Our design research found that environments were defined by their level of intensity. We will define intensity and the characteristics of high, medium and low intensity spaces. We will describe how the intensity of a space influenced how people use the space and how we designed spaces with particular intensity profiles.
In addition to our findings that relate to working behaviour, the projects also uncovered some lower level findings directly related to the design of working environments. These included:
Small elements of personal control over their working environment creates a disproportionate sense of satisfaction with an environment (even if those features are not used).
Location and context are important indicators as to how spaces will be used.
More chairs does not mean a higher level of occupancy for a given space.
The purpose of a space should be clearly defined.
Boundary delineation increases the popularity of workstations.
There are two models for how students navigate a library space depending on their previous experience and mental model of a library.
We believe that the findings of our design research and the design patterns that we have created are applicable beyond Cambridge. Our findings provide a deep understanding of how people select library spaces in which to work based on observation design research. They have the potential to inform how we think of designing library spaces. The methods used provide an approach for assessing the usability of any physical library spaces. The design methods used for prototyping physical library spaces provide a cost-effective and rapid approach to developing library spaces that better meet the needs of students and researchers.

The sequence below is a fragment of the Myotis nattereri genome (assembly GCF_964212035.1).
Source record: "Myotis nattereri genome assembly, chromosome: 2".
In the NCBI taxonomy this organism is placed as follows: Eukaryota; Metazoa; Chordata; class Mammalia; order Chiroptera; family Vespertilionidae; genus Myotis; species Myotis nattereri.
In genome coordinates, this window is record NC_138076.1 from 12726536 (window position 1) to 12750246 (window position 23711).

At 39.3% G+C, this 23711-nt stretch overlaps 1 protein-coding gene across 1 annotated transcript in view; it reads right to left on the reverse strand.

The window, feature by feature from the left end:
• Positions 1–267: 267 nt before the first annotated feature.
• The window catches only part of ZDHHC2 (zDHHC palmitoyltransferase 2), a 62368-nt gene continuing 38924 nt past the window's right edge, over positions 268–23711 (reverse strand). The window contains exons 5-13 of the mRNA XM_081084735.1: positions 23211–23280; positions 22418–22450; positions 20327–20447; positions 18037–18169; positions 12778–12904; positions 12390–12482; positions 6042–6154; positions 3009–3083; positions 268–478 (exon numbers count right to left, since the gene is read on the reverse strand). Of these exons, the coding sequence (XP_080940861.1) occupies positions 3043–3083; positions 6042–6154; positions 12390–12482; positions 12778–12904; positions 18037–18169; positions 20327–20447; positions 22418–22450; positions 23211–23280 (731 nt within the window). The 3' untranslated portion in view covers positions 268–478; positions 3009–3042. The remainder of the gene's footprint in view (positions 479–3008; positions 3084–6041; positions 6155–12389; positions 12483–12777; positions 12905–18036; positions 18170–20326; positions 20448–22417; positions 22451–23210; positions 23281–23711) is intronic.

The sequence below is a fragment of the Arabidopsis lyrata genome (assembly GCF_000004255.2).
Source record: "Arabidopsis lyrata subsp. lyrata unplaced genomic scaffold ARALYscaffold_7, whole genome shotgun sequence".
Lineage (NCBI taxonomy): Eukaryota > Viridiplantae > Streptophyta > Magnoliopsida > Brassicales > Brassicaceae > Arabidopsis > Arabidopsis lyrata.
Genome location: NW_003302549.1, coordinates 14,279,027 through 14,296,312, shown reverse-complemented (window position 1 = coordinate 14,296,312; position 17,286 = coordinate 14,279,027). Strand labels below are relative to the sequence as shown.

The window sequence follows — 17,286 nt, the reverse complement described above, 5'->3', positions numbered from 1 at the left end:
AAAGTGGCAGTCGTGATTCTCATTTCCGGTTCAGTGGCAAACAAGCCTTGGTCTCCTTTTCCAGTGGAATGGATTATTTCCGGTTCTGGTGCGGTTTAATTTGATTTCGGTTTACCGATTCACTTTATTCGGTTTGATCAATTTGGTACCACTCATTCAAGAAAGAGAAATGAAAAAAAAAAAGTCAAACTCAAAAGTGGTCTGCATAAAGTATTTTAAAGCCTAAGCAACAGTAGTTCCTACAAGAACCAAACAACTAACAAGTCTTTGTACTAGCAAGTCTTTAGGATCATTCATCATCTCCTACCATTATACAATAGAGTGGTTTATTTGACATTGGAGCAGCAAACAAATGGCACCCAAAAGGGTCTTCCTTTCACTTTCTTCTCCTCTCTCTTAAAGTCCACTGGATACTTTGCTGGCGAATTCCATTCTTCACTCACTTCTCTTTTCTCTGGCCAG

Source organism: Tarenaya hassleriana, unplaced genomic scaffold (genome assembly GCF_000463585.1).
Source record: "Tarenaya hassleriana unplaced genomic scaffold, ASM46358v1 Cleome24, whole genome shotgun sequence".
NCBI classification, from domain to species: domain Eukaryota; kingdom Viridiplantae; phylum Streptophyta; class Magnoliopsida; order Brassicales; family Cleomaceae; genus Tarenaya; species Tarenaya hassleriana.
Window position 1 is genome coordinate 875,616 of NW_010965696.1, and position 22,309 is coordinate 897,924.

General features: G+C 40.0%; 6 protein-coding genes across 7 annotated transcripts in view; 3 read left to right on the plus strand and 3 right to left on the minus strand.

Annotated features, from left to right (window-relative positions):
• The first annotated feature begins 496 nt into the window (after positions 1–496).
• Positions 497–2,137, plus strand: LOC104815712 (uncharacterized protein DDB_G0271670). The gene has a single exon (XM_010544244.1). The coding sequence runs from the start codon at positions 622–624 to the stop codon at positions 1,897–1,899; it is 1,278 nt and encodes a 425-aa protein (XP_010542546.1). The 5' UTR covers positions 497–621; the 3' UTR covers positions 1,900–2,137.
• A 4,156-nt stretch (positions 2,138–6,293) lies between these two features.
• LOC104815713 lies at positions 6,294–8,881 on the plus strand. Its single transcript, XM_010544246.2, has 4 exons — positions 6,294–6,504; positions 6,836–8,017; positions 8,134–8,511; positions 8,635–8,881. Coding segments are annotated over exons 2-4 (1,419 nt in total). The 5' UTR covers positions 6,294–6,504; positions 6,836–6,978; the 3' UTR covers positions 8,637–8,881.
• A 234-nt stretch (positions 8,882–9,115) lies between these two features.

The result of these projects was a set of design patterns for library environments that document the different types of space that all libraries include. A design pattern is a re-usable solution to a design problem. An organised collection of design patterns that relate to a particular field is called a pattern language. These patterns describe how library spaces can be designed to meet library user’s needs and make a library more usable, more comfortable, more productive and more inspiring.
Protolib 2, specifically, also created a detailed package of macro- and micro-level signage patterns, the thinking behind which could easily be applied to any library environment.
The session will…
…describe the innovative methods of design research, prototyping and evaluation used. The methods will be applied to measuring the usability of physical library spaces and improving them qualitatively and quantitatively. The methods could also be applied to cost-effectively and rapidly prototyping new types of library spaces.
share the findings of design research which describe users’ space needs and patterns of use. These are likely to be common to researchers and students at other institutions.
…share the resultant design patterns which describe the important factors to consider when designing particular types of library environment. These design patterns have been tested using pop-up prototypes and shown to increase the usage of spaces and satisfaction with them. The session will explore how they can be applied to many academic library environments.
Participants will be given the opportunity to explore this project in an interactive workshop format through a mixture of presentation and practical exercises.

More Slides